- I speak peace
This is a song of a collection of 15 that are called the Psalms of Ascent. They were given this name because it is thought they were sung as the people climbed up the hill toward Jerusalem. Neither the date nor the author of the Psalms is known for certain, but they may refer to the return of Israel form exile. They were probably sung whenever the Jews undertook their pilgrimages for festivals of worship. Whoever the author of this first of the collection is, it seems from the text that he was someone who had lived some distance from Jerusalem.
The writer recalls a time when he was in distress and he had called on God to deliver him, He had been rescued then and now he wanted to be relieved from those who were telling lies and spreading rumours about him. Apparently these tormentors had been supported in the past, maybe they had been given aid or even helped in battle and rather showing gratitude they had responded deceitfully. The psalmist asks what else could he do? Perhaps he should respond in force and fire arrows down on their head. This may have been meant metaphorically and pointed to judgment from God being brought against them rather than a physical attack.
Meshech is named a number of times in the bible (Genesis 10:2; Ezekiel 27:13; Ezekiel 38:2–3; Ezekiel 39:1) and is thought to be between present day Russia and Ukraine on the Black Sea, while Kedar refers to a nomadic tribe in the Arabian desert. There is significant distance between the two and it is improbable that the psalm writer was a resident of both. The word ‘sojourn’ means to live as a resident alien of the place, not a citizen who is born there. Pairing the two places together probably intended to convey the idea of all the heathen nations outside of Israel where and the writer and his companions had been forced to live while in exile.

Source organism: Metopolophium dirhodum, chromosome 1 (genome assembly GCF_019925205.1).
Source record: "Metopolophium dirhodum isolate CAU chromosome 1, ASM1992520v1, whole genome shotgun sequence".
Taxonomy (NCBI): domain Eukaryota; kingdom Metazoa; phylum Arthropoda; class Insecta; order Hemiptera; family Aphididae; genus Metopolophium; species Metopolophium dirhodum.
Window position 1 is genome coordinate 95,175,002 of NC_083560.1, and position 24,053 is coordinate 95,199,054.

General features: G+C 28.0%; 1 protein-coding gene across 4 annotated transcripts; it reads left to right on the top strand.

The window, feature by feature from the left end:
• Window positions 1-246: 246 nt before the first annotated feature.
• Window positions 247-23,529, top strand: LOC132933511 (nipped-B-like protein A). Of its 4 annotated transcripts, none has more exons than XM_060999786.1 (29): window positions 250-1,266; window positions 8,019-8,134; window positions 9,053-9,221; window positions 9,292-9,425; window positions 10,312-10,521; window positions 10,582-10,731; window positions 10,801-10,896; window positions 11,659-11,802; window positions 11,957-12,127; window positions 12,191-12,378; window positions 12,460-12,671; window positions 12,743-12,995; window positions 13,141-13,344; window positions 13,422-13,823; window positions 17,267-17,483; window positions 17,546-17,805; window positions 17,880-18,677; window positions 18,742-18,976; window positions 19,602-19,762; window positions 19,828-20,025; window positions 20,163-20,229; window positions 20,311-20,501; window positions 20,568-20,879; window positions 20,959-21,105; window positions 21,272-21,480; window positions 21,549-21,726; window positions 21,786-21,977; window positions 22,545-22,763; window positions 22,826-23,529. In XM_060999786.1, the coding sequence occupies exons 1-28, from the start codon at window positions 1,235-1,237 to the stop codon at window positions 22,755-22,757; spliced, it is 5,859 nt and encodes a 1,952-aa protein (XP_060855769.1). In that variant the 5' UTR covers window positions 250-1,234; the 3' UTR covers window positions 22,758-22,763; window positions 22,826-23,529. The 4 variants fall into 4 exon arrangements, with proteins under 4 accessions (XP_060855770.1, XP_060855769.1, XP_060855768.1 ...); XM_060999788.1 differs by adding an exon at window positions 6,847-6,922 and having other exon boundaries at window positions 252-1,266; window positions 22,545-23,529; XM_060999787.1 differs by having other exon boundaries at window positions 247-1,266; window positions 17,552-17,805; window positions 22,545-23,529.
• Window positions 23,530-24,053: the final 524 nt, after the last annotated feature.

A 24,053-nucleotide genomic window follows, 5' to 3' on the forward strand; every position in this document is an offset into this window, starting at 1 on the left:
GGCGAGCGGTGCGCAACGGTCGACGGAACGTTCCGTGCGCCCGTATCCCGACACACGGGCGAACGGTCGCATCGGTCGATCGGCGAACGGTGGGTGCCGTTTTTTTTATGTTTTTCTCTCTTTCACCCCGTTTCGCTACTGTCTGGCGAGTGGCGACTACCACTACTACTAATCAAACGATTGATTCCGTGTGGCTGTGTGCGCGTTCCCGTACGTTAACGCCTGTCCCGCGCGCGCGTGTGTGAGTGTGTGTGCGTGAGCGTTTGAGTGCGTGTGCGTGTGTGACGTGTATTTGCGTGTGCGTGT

The psalmist was dismayed that he had been forced to live among people who agitated for war. One of the prophets of the period of exile was Jeremiah and he had warned the people not to try to overcome their captors or even seek freedom but instead to seek the welfare or peace of the cities in which they lived (Jeremiah 29:7). He may have been alluding to this when he said that he was for peace.
There are parallels between the period the Jews were in exile and our times. They were in captivity to Babylon and were told to wait for their release which would happen at God’s appointed time. In the meantime they were to live in the cities, to get involved in commerce and society by engaging in trade and agriculture, building houses and raising families. They were to be good citizens in a foreign land. All the while they were to pray for the welfare of the city, because as the city prospered, so would they. There was no point agitating for an earlier release, because God had determined when that would be and it was settled.
We too live in exile from our home, we are citizens of heaven simply sojourners and exiles on earth (1 Peter 2:11). We are captive here under the dominion of Satan until God sets us free and welcomes us into his kingdom. In the meantime we are to live as good citizens, engaged in life, participating in society and work; raising families and working hard for the good of the community. We are to pray diligently for the good of the community, because as it prospers, so will we. God has determined the time at which will come and dispose of our captors and he will not change the date. As we continue our pilgrimage, let us, so far as it depends on us, to live at peace with all men and women (Romans 12:18).
- Do you feel like a temporary resident on earth?
- How should that affect the way you live?
- In what way can you be a peace maker in your community?